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Russian oligarch urges dump MMP

Written By: - Date published: 11:00 am, April 8th, 2009 - 43 comments
Categories: business, MMP - Tags: , ,

So, the Business Roundtable has resorted to calling in Russian oligarchs to aid their campaign against proportional represenation.

Here’s what “Taranaki-born former Treasury economist-turned-Russian oligarch” Stephen Jennings had to say following last night’s Sir Ron Trotter address.

MMP, he says, must go.

We need political leaders who can lead and manage change. “They need to be able to make policy choices quickly and efficiently,” Jennings says. “We know what kind of political behaviour our current constitution generates: gradualism, populism and the quasi-corruption arising from disproportionate pandering to tiny minorities.”

We must move back to a system of government, he says, where our leaders can promote high economic performance without pandering to narrow sectoral interests.

Given Jennings made his billions in the daylight robbery of Russia’s assets after the collapse of the Soviet Union, I’m guessing his definition of “disproportionate pandering to tiny minorities” and “pandering to narrow sectoral interests” doesn’t extend to the tiny minority that is big business.

His real gripe with MMP, much like the Business Roundtable’s, is when the public gets in the way of his looting and plundering.

The contempt these people have for our democracy is astounding.

43 comments on “Russian oligarch urges dump MMP”

  1. Thomas Beagle 1

    Gosh, in the old days it was the left that portrayed Russia (ok, the USSR) as paradise on earth against all the evidence, now it seems to be the right.

  2. vto 2

    So you think his comments are directed at making it easier for people like him to make squillions more and bugger the people, rather than directed at what it actually takes to transform an economy into a high performer to everyone’s benefit?

    • Tane 2.1

      Yes. Look at his own comments, then look at what he and his cronies did to the people of Russia.

      Democracy gets in the way of his looting – that’s the “pandering” he’s talking about. That’s why he wants to weaken it by making parliament less proportional and hence less representative of the “narrow sectional interests” of the poor.

      • BLiP 2.1.1

        Yep – the rich get richer and the poor get poorer, only at a faster rate:

        income distribution in Russia at slightly worse than in any EU country

  3. gobsmacked 3

    World’s least corrupt countries, as reported annually in the definitive independent survey, by Transparency International:

    1. New Zealand

    (2 – 146 … world)

    147. Russia

  4. BLiP 4

    Classic Business Roundtable / John Key – there is no such thing as a society; New Zealand is a business and should be run by a board of directors so as to not let silly things like democracy get in the way of making the rich richer and the poor poorer.

    • Daveski 4.1

      Classic BLiP BS … Key goes and appoints the very opponent who coined the phrase “rich pricks” and yet you still see him as undemocratic. Classic indeed.

      • BLiP 4.1.1

        Good point, I concede in relation to Dr Cullen – but Key gives with one hand and takes away with another – I point to the reduction of democracy (or, to use BRT-speak, “disproportionate pandering to tiny minorities”) with the arbitrary elimination of Maori from the governance of Auckland.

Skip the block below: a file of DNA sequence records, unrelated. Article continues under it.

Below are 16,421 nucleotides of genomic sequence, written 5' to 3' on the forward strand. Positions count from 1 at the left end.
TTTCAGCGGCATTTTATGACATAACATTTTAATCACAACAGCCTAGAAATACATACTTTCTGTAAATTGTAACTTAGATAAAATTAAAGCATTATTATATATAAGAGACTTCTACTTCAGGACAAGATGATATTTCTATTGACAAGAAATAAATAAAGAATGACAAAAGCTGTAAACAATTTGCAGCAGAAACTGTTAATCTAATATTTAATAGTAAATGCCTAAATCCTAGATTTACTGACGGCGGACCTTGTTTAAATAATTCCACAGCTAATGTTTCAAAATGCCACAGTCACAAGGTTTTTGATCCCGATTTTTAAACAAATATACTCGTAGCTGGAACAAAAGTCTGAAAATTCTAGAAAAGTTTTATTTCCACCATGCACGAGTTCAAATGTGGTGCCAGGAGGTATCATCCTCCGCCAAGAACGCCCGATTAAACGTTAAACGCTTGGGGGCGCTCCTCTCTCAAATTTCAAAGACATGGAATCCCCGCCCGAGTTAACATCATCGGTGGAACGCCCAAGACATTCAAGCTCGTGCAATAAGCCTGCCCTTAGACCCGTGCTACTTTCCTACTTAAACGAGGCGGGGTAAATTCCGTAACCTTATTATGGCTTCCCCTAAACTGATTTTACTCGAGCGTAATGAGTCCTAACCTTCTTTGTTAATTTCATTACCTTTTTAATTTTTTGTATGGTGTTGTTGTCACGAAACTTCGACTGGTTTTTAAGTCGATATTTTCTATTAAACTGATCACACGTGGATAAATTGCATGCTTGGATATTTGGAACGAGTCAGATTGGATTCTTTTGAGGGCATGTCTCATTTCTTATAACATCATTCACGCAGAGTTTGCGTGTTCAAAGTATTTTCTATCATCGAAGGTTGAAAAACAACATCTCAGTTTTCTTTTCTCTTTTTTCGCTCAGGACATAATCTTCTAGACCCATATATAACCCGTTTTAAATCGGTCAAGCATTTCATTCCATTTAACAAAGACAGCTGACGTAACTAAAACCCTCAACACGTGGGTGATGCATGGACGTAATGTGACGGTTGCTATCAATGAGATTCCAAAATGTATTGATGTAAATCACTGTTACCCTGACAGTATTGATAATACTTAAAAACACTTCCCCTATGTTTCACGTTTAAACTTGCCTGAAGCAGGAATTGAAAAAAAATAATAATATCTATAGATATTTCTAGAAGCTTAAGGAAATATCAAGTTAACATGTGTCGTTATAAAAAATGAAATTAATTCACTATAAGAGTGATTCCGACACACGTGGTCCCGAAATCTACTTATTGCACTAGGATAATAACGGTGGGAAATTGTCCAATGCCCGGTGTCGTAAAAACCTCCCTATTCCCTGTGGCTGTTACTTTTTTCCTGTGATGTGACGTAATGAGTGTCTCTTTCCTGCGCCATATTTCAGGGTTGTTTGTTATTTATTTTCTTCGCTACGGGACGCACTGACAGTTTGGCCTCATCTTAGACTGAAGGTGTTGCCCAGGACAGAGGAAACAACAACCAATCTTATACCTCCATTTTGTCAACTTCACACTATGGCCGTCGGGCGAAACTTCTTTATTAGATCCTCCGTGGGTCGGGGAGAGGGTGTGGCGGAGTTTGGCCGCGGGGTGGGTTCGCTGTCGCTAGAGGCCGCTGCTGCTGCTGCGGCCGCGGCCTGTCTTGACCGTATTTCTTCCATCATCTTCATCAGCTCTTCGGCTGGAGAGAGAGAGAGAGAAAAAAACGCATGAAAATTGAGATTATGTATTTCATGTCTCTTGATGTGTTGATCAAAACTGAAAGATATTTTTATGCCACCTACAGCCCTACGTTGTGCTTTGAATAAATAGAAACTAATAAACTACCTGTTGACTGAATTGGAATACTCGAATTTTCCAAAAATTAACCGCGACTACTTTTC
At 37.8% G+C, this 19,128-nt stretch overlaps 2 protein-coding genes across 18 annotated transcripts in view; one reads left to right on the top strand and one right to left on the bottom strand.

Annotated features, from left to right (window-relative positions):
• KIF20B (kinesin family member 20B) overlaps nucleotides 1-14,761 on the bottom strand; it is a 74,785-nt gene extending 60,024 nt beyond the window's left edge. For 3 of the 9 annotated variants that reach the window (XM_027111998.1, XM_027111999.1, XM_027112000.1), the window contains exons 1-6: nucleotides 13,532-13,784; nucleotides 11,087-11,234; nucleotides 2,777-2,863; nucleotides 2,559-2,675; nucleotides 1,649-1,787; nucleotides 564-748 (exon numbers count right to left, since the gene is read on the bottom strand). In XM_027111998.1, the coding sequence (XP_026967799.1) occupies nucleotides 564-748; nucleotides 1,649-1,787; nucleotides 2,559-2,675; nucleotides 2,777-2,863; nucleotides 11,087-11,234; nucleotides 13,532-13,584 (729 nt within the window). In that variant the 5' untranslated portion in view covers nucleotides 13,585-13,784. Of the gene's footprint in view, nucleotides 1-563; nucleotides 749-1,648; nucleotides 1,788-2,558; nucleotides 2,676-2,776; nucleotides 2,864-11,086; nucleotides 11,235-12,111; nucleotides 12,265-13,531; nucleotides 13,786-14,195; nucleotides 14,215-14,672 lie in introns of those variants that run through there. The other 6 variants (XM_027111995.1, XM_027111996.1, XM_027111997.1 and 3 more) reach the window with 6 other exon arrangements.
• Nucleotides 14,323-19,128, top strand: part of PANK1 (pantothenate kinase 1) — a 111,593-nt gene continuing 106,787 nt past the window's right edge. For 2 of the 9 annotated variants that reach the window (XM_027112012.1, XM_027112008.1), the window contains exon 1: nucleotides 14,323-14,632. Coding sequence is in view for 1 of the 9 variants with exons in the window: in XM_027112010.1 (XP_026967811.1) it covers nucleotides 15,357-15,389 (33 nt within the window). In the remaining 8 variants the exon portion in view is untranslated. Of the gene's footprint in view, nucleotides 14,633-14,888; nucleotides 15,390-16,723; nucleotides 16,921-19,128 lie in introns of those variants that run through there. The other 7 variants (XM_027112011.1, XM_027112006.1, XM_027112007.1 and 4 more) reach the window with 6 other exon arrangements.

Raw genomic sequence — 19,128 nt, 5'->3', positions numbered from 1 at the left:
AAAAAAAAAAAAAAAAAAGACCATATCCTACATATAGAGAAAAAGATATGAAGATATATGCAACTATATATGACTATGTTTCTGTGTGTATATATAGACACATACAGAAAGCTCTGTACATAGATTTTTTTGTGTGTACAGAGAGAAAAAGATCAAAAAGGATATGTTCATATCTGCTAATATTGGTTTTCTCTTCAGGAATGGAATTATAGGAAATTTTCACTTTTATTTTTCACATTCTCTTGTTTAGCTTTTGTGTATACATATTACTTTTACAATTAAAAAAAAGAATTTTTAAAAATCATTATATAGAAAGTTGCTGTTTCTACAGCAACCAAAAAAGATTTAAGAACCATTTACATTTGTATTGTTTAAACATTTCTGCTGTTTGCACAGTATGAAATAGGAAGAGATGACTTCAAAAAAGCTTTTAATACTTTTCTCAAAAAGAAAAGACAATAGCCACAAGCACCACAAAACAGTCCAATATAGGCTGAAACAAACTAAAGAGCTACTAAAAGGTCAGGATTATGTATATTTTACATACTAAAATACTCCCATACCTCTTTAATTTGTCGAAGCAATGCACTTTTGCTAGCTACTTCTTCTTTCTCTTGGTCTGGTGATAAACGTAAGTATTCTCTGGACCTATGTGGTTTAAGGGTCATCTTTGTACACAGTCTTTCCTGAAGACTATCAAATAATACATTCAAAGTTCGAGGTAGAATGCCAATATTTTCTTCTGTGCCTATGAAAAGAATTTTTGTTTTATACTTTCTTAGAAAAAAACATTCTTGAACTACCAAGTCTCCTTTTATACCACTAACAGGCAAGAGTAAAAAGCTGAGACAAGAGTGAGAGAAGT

• Chess Player 4.1.1.1

          Maori are not ‘eliminated’ from the governance of Auckland.

          They have the exact same rights as everyone else….

      • getstuffed 4.1.2

        I think we can listen to men like Jennings but it must be realised he has his oen agendas. He doesn’t live in NZ for a majority of the time (im not 100% on that) but i would think he isn’t fully aware of the social context in which MMP operates.

        What narrow sectoral interests was he referring to? We live in a great democracy, every issue should be given some airing, even if it is soon seen as unworkable.

        Dont worry about blip.

        He is more an ideological burp – a stale one at that.

        Wheres the post re the green / national hand holding. I truly hope Blimp is a member of the labour party. Then i can rest easy at the thought of a national lead decade of governance.

  5. vto 5

    Yes, well it is the continuing conundrum isn’t it – is it all a conspiracy? A bit like the existence of god – the only way to find out for certain is for god to appear on telly and admit he exists. So too should Jennings appear on telly and admit he is only saying these things to encourage some rich boy looting. Anything other will simply not be believed.

    Having personally known some of these types you may well have a point. But equally, they often also have the best interests of their societies at heart. From what I have experienced anyway. (oh, except for the Talley caterpillar people.)

    Of course the exact same accusation can be made (and often is) about left wing types wanting to control the world and impose their own way of life upon the people. Conspiracies fly thick and fast in that arena as well.

    Conspiracies really are a bugger …

  6. Tim Ellis 6

    I’ve had my reservations about the MMP system for some time. In particular the ability of small parties to wag the dog and the consequent instability, pretty much everything that the opponents of MMP in 1993 stated.

    Yet it is hard to deny that the MMP system and coalition and governing arrangements have evolved since 1996. Things were pretty shaky under Bolger-Peters, and then Shipley-Peters, and small parties learned a lot from the collapse of the Alliance from 1999-2002.

    I think John Key has continued the maturity and evolution of MMP. His decision to achieve the broadest possible support base as a government, by including the Maori Party and even an MOU with the Green Party on mutually acceptable policies, has significantly improved MMP’s ability to provide broad, stable, well-functioning and popular governments.